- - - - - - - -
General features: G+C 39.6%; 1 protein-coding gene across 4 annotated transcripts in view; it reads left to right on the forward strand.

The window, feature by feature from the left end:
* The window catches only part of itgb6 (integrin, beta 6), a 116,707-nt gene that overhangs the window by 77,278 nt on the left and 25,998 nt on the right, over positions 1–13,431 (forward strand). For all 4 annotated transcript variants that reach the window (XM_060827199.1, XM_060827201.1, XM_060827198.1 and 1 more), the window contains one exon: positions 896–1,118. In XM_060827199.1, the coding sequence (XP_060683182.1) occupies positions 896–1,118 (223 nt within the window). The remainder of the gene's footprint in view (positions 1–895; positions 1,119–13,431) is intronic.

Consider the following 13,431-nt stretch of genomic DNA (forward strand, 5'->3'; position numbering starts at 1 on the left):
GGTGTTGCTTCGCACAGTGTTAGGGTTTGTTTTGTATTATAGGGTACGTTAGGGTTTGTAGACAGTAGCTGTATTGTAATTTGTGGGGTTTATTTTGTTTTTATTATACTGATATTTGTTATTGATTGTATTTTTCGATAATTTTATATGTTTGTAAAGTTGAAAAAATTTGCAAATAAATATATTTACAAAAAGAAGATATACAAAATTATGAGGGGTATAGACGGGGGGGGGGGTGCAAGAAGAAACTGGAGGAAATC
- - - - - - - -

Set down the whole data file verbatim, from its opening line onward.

General features: G+C 39.6%; 1 protein-coding gene across 4 annotated transcripts in view; it reads left to right on the forward strand.

The window, feature by feature from the left end:
* The window catches only part of itgb6 (integrin, beta 6), a 116,707-nt gene that overhangs the window by 77,278 nt on the left and 25,998 nt on the right, over positions 1–13,431 (forward strand). For all 4 annotated transcript variants that reach the window (XM_060827199.1, XM_060827201.1, XM_060827198.1 and 1 more), the window contains one exon: positions 896–1,118. In XM_060827199.1, the coding sequence (XP_060683182.1) occupies positions 896–1,118 (223 nt within the window). The remainder of the gene's footprint in view (positions 1–895; positions 1,119–13,431) is intronic.

Consider the following 13,431-nt stretch of genomic DNA (forward strand, 5'->3'; position numbering starts at 1 on the left):
GGTGTTGCTTCGCACAGTGTTAGGGTTTGTTTTGTATTATAGGGTACGTTAGGGTTTGTAGACAGTAGCTGTATTGTAATTTGTGGGGTTTATTTTGTTTTTATTATACTGATATTTGTTATTGATTGTATTTTTCGATAATTTTATATGTTTGTAAAGTTGAAAAAATTTGCAAATAAATATATTTACAAAAAGAAGATATACAAAATTATGAGGGGTATAGACGGGGGGGGGGGTGCAAGAAGAAACTGGAGGAAATC